With competitions shuttered for the rest of the spring, Pirates teams disbanded early, their seasons cut short by national efforts to slow the spread of the COVID-19 pandemic.
The Division III Administrative Committee canceled all spring national championships on March 12; the next day, it granted an extra season of eligibility for spring sports athletes. Division I will vote on whether to afford its spring athletes an extra season on Monday.
At the time, Whitworth’s baseball team, 11-5 overall, was preparing to host a three-game series that weekend at Merkel Field. The women’s tennis team was 4-4 and ready to go to Oregon for a pair of Northwest Conference meets. And the track and field team had just begun its outdoor season.
All those seasons were suspended on March 12 and canceled officially four days later.
For college seniors the sudden end was particularly difficult – and especially so for D-III athletes. For them, there are no scholarships, and the promise of an extra season of eligibility, while an affordance they appreciate, is not something everyone can take advantage of.
“The challenge is, if you were set to graduate, what are you gonna do in the fall?” said Whitworth athletics director Tim Demant. “I don’t anticipate many of our seniors coming back.”
Many have jobs lined up already. Some had already graduated in December and were taking one or two classes while they took advantage of their final season of eligibility.
Some do plan to return next spring, Demant said, and if they enroll at another school someday down the road, they still will have that one season of eligibility left.
But for nearly all of Whitworth’s spring athletes, one thing is certain: This is not at all how they expected their college careers to end.
Sarah Cool: Running with a new purpose
Cold Alaskan rains rarely stopped Sarah Cool from running. A pandemic hasn’t stopped her, either – albeit it has changed her purpose.
“It’s weird to have to exercise and do things on my own,” she said after a midday run at the Timberlake High School track in Spirit Lake, Idaho. “Now I’m exercising for my health, and not for competing for anything.”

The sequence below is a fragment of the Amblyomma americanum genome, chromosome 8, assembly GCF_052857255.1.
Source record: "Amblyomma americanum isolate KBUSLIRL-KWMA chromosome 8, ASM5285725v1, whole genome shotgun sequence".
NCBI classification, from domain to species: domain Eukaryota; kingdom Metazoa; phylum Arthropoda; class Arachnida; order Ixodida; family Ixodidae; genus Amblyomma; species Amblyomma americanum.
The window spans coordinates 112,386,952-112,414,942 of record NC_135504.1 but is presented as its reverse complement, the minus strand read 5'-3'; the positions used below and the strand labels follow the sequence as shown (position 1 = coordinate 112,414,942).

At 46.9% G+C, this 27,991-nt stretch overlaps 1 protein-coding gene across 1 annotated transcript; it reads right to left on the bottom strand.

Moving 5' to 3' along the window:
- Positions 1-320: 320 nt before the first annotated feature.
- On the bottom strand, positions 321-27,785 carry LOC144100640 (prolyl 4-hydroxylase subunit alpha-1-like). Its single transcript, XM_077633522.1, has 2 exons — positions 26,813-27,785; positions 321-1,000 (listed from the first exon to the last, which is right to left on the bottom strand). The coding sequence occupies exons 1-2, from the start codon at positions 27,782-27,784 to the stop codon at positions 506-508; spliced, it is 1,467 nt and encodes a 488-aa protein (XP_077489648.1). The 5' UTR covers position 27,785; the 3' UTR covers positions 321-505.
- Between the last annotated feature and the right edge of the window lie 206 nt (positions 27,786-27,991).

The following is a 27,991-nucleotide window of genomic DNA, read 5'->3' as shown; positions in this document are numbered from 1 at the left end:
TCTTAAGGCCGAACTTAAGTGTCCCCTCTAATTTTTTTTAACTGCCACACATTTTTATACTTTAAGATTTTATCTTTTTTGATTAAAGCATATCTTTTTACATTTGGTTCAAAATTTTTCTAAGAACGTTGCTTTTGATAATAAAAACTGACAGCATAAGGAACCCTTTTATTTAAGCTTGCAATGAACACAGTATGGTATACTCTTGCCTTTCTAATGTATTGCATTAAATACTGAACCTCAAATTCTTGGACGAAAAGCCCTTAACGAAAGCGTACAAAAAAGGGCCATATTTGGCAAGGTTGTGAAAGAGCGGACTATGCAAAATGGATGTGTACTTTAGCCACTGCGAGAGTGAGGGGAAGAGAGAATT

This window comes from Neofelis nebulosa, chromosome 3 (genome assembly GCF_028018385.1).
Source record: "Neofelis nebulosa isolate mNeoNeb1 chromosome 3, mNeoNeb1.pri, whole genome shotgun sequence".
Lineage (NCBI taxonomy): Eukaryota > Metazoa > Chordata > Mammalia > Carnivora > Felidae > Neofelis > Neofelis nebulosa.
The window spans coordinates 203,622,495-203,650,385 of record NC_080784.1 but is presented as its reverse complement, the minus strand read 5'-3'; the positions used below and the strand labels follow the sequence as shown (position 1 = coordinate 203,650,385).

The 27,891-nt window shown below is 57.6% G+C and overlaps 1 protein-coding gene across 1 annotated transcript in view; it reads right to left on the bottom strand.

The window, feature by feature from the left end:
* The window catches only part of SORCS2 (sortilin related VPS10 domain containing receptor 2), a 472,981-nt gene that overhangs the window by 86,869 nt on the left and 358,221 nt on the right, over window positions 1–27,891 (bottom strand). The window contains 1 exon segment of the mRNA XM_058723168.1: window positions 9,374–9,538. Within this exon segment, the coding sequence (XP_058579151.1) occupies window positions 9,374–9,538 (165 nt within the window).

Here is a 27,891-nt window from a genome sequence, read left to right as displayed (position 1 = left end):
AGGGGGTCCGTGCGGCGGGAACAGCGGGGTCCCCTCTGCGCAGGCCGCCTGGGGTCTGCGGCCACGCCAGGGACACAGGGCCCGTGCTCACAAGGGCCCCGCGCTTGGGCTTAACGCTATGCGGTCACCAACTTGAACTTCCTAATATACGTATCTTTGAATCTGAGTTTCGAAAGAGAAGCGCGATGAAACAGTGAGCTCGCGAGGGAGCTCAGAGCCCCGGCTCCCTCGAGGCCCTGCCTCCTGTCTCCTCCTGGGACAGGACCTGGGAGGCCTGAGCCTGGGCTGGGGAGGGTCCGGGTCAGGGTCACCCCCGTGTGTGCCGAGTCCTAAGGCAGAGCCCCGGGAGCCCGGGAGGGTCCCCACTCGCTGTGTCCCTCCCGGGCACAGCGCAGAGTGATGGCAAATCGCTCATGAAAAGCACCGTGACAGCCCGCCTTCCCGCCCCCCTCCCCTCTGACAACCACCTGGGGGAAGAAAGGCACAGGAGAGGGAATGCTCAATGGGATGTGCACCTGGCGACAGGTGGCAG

After the track and field season ended, Cool moved to Spirit Lake, where her mother moved when Cool first graduated from Ketchikan High School.
Cool hoped to play soccer collegiately, and she did for a year – as a sophomore – at Whitworth. But she found success as a cross-country runner and as a track and field athlete in various events, including the heptathlon.
But the summer before her junior season in 2018, she suffered “a lot of tears and fractures” in her knee and wasn’t back to competing until two months ago, only to participate in just three meets.
She has coped with the season’s conclusion in various stages, she said.
“First it was a lot of anger and denial,” Cool said. “I felt like I had worked so hard to get to that point, and to have it taken away from me felt like I had been robbed of two years of athletics.”
But lately she has reflected on it differently, holding that everything happens for a reason.
“Maybe the reason was I was gonna re-hurt myself, or maybe I was not gonna perform like I wanted, and it would have torn me down in an emotional way,” she said. “So I’m really trying to look at it from the aspect of (there’s) not much I could do, and I’m not the only one, and I have to move forward.”
Cool plans to enroll in a physical therapy graduate program at the University of Montana in the fall.
Erica Lee: From present to past
Erica Lee isn’t yet accustomed to speaking about her tennis career at Whitworth in the past tense.
“I think that’s the first time I actually said it correctly the first time,” she said. “It’s been like, ‘I play,’ and I’d catch myself and have to change it up. It’s definitely been hard.”
Lee was the lone senior on the Pirates’ women’s tennis team, which started – and ultimately ended – Northwest Conference play with a 3-1 record. Individually, Lee was 2-4 on the season as the team’s No. 1 singles player and 5-2 with No. 1 doubles partner Avery Liening, a junior.
“This is true for pretty much every athlete at Whitworth: Tennis and sports, it was pretty much my life at Whitworth,” Lee said. “I was already mentally prepared to say ‘bye’ to it in April.”
But the abrupt nature of the season’s cancellation was difficult, she said.